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Compiling to native brainfuck

2021-09-04, post № 248

programming, #brainfuck, #compiler, #antibloat

Esoteric languages explore novel approaches to computing. Whilst the vast majority of traditional languages decend from C-style von Neumann architecture commandments, these language’s notation and approach to data processing is by design and identity different. Yet in contrast to golfing languages, graphical languages or the even more esoterically inclined, brainfuck can be thought of as a supremely distilled imperative instruction set rather than an unknown beast entirely. Furthermore, its Unix-like approach to I/O makes it suitable to truly use as a target instruction set as the isomorphism behind its Turing completeness is not as opaque as in other esolangs. However, with its minimalistic nature comes questionable performance and tedious development overhead. Thus, a lot of brainfuck programs found in the wild are mere Kolmogorov complexity solutions, taking no input and being optimized to tersely output a constant string of bytes. Nevertheless, writing non-Kolmogorov programs by hand is possible as I have shown in e. g. Interpreting brainfuck in C.
To be able to write more complex programs and compile them to native brainfuck, I have been working since late 2018 on an abstraction concept and implementation thereof. Interest faded inexplicably around Christmas of 2019 such that I only now — one an a half years later — polished my Brainfuck Compiler Project to the point of readiness for unveiling. Notably, it has already been used without mention in Generating the Prouhet-Thue-Morse sequence in brainfuck.

At its core lie two means of abstraction: firstly, the raw tape is symbolically named and scoped via the Tape Abstraction Language which secondly gets extended to a Macro Assembler complete with a basic usage-oriented cell type system and natural derivation capabilities. After all macros are expanded, the residue is compiled to brainfuck. For execution purposes, said brainfuck code is transpiled to C and compiled to a binary using an off-the-shelve C compiler. The result is a fairly readable LISP-inspired macro language which compiles down to machine-executable brainfuck.

Brainfuck Compiler Project is truly free software in the moral interpretation. All project files are bundled in a single tarball: 2021-09-04_jonathan-frech_brainfuck-compiler-project.tar [1]. For ease of use I wrote a shell script which downloads said tarball, installs it temporarily and runs it on a given source file: run.sh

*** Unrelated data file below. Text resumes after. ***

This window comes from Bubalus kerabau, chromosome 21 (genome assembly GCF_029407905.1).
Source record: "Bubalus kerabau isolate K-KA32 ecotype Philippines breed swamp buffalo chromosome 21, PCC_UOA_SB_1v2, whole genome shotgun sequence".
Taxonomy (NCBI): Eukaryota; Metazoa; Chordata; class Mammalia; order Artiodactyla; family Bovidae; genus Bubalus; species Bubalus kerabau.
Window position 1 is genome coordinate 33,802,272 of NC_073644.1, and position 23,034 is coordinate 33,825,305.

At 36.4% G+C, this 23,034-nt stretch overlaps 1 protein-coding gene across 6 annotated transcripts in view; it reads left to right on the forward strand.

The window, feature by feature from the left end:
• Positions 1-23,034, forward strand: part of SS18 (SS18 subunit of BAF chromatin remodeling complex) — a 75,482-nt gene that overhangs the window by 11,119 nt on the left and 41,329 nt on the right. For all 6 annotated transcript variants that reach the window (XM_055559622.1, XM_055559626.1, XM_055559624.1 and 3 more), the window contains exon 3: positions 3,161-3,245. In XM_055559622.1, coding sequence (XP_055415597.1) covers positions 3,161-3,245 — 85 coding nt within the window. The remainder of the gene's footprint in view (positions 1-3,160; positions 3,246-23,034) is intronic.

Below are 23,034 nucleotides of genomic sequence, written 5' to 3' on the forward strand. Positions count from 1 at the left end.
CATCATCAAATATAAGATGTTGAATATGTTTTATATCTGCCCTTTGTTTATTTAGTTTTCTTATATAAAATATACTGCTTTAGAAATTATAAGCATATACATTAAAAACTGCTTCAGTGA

2018-10-11_bcp-draft-1_rotated.jpg
Early Tape Abstraction Language drafting.

Plant fibre puppet

2021-08-07, post № 247

poetry, art, #dialogue, #drawing

2021-07-20_jonathan-frech_plant-fibre-puppet.jpg
              |         such
zuch          |             
              |    thus such
thuz zuch     |             
              |  seldom such
zeldom zuch   |             
              |         such
zuch          |             
              |         such
zuch          |             
              |           so
zo            |             
              |            .
nah           |             
zuch-zeldom-  |             
  zuch-zuch   |             
nah           |             
              |      similar
zimilar       |             
              |            .
nah           |             
zeldom-zuch-  |             
  zimilar-    |             
  zuch-zuch   |             
nah           |             
              |          ...
...           |             
              |         nah.
! zrk-rr r    |             

Factoids #3

2021-07-10, post № 246

mathematics, #topology, #reals, #lipschitzian

X) An intriguingly delicate arbitrarily small countable open cover of uncountably many unbounded points inferred from locally lipschitzian maps’ inability to increase a set’s Hausdorff dimension

Claim. For any uncountable Lebesgue measure zero set Z\subset\mathbb{R}, there exists a point z_0\in Z such that \forall\,\varepsilon>0:{]}z_0,z_0+\varepsilon{[} is still uncountably infinite. Define Z_>:=Z\cap{]}z_0,\infty{[} and on this right portion u:Z_>\to\mathbb{R} as u(z):=\sfrac1{(z-z_0)}. Looking at the graph \mathrm{graph}\,u\subset\mathbb{R}^2, it is a Hausdorff measure zero set — meaning the entirety of all uncountably many points clustered at z_0 span an infinite vertical distance and yet are coverable by countably many sets of arbitrarily small diameter in sum.
Proof. Since \sfrac1x is locally lipschitzian and the reals are Lebesgue \sigma-compact, its image cannot increase the one-dimensional Hausdorff measure which is presumed to vanish.

Solving peg solitaire by pure chance

2021-06-12, post № 245

C, #board-game